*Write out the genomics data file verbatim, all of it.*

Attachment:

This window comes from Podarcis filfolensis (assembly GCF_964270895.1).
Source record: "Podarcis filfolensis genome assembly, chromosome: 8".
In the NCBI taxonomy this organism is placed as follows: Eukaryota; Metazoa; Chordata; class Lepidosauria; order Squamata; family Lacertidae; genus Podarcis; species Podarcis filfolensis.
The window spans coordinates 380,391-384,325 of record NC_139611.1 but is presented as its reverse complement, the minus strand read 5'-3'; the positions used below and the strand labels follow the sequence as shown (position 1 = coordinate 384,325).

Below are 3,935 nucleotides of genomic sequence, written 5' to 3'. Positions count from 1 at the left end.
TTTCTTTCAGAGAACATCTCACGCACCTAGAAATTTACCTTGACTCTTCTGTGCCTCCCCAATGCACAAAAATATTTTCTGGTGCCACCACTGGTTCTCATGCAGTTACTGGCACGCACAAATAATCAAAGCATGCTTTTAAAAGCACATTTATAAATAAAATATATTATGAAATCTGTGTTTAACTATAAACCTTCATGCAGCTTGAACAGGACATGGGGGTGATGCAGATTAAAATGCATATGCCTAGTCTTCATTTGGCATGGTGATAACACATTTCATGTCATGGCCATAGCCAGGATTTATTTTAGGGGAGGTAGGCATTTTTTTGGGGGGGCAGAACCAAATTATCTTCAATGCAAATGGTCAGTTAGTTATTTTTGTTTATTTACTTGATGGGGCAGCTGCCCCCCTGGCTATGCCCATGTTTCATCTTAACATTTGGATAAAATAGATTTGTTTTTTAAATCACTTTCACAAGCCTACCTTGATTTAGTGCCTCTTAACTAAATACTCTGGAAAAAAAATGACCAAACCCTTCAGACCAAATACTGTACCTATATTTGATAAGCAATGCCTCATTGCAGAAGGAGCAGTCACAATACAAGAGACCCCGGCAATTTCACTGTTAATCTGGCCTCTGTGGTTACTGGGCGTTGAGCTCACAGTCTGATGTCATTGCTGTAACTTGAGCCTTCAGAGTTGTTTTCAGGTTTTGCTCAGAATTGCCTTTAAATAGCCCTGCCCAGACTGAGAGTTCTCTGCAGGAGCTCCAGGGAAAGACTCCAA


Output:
This window comes from Podarcis filfolensis (assembly GCF_964270895.1).
Source record: "Podarcis filfolensis genome assembly, chromosome: 8".
In the NCBI taxonomy this organism is placed as follows: Eukaryota; Metazoa; Chordata; class Lepidosauria; order Squamata; family Lacertidae; genus Podarcis; species Podarcis filfolensis.
The window spans coordinates 380,391-384,325 of record NC_139611.1 but is presented as its reverse complement, the minus strand read 5'-3'; the positions used below and the strand labels follow the sequence as shown (position 1 = coordinate 384,325).

Below are 3,935 nucleotides of genomic sequence, written 5' to 3'. Positions count from 1 at the left end.
TTTCTTTCAGAGAACATCTCACGCACCTAGAAATTTACCTTGACTCTTCTGTGCCTCCCCAATGCACAAAAATATTTTCTGGTGCCACCACTGGTTCTCATGCAGTTACTGGCACGCACAAATAATCAAAGCATGCTTTTAAAAGCACATTTATAAATAAAATATATTATGAAATCTGTGTTTAACTATAAACCTTCATGCAGCTTGAACAGGACATGGGGGTGATGCAGATTAAAATGCATATGCCTAGTCTTCATTTGGCATGGTGATAACACATTTCATGTCATGGCCATAGCCAGGATTTATTTTAGGGGAGGTAGGCATTTTTTTGGGGGGGCAGAACCAAATTATCTTCAATGCAAATGGTCAGTTAGTTATTTTTGTTTATTTACTTGATGGGGCAGCTGCCCCCCTGGCTATGCCCATGTTTCATCTTAACATTTGGATAAAATAGATTTGTTTTTTAAATCACTTTCACAAGCCTACCTTGATTTAGTGCCTCTTAACTAAATACTCTGGAAAAAAAATGACCAAACCCTTCAGACCAAATACTGTACCTATATTTGATAAGCAATGCCTCATTGCAGAAGGAGCAGTCACAATACAAGAGACCCCGGCAATTTCACTGTTAATCTGGCCTCTGTGGTTACTGGGCGTTGAGCTCACAGTCTGATGTCATTGCTGTAACTTGAGCCTTCAGAGTTGTTTTCAGGTTTTGCTCAGAATTGCCTTTAAATAGCCCTGCCCAGACTGAGAGTTCTCTGCAGGAGCTCCAGGGAAAGACTCCAA